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Spring 2008

Blue Ridge Designation Renewed

In light of the recent opposition to the Blue Ridge Berryessa National Conservation Area (BRB NCA), the Woodland based environmental group, Tuleyome, has elected not to include private lands in their proposed designation. The NCA designation would have encompassed over 800,000 acres of public and privately owned land in Colusa, Yolo, Solano, Lake and Napa Counties. Tuleyome’s campaign to gain support for the designation was not met with open arms. Instead, local agricultural based groups and local governments decided to oppose the designation because of the negative impacts to private landowners.

In mid-March, the Solano County Daily Republic ran an article titled, Idea of Blue Ridge-Berryessa conservation area draws mixed reactions. In this article Solano County Supervisor Mike Reagan was quoted saying, “there’s always strings to such programs. Perhaps there would be restrictions for towers on the Blue Ridge to provide wireless coverage.”

“‘They get their nose in the tent and the other environmental groups start imposing more restrictions as you go,’” Reagan said.

“’Lake Solano Regional Park and the ridgelines are already being preserved, Reagan said. And Solano County can already apply for state and federal grants,’” he added. ‘We don’t need their help,’ he said.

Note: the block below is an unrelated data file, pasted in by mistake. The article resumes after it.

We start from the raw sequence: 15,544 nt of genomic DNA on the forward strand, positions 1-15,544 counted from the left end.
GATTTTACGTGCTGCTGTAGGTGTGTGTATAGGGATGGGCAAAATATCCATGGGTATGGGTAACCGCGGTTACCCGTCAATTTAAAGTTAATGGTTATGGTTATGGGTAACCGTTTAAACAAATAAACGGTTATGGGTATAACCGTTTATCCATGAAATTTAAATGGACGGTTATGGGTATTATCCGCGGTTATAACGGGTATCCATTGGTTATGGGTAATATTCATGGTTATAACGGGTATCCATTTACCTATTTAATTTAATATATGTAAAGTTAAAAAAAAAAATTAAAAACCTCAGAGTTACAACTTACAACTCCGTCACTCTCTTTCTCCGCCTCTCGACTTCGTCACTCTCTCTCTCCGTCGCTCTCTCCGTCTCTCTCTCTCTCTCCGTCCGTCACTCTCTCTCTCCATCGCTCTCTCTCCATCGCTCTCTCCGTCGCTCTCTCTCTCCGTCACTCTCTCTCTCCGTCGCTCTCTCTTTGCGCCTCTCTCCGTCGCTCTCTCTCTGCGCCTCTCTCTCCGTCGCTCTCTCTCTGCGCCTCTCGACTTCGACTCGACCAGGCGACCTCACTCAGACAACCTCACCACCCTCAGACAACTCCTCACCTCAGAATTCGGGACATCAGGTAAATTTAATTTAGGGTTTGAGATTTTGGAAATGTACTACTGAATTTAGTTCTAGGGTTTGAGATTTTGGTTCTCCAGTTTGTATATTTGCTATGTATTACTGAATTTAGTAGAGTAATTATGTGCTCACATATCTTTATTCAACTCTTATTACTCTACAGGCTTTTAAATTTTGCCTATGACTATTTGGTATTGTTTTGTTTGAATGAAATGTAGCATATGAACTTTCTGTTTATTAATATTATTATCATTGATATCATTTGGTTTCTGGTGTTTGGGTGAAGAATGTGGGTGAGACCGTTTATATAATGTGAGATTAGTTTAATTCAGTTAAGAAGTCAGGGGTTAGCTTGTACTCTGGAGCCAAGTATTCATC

Colusa County Board of Supervisors passed a Resolution in opposition of the designation in March, stating “a Federal Land Designation may over time have a negative impact on private landowner’s ability to utilize their property…an 800,000 acre conservation area with a one-size fit all regulation is contrary to the concept of local government Home Rule.”

In addition, even the revised designation that attempts to
address landowner concerns still has the potential to have negative impacts on neighboring landowners. Proponents of the designation state that not including private lands “is a missed opportunity”. The new designation that Tuleyome is campaigning for will be renamed the Blue Ridge Snow Mountain National Conservation Area.

The proponents of the designation claim that this will allow for Congress to deem this particular region a “region of interest” and therefore create a management plan for the public lands. The management plan may help state and federal agencies better coordinate their land management practices, but neighboring landowners may also have additional restrictions placed on them.

Turning control of a region over to the federal government is sure to be a disaster. Private landowners have preserved this region for over one hundred years and have proved themselves to be good stewards of the land. ■


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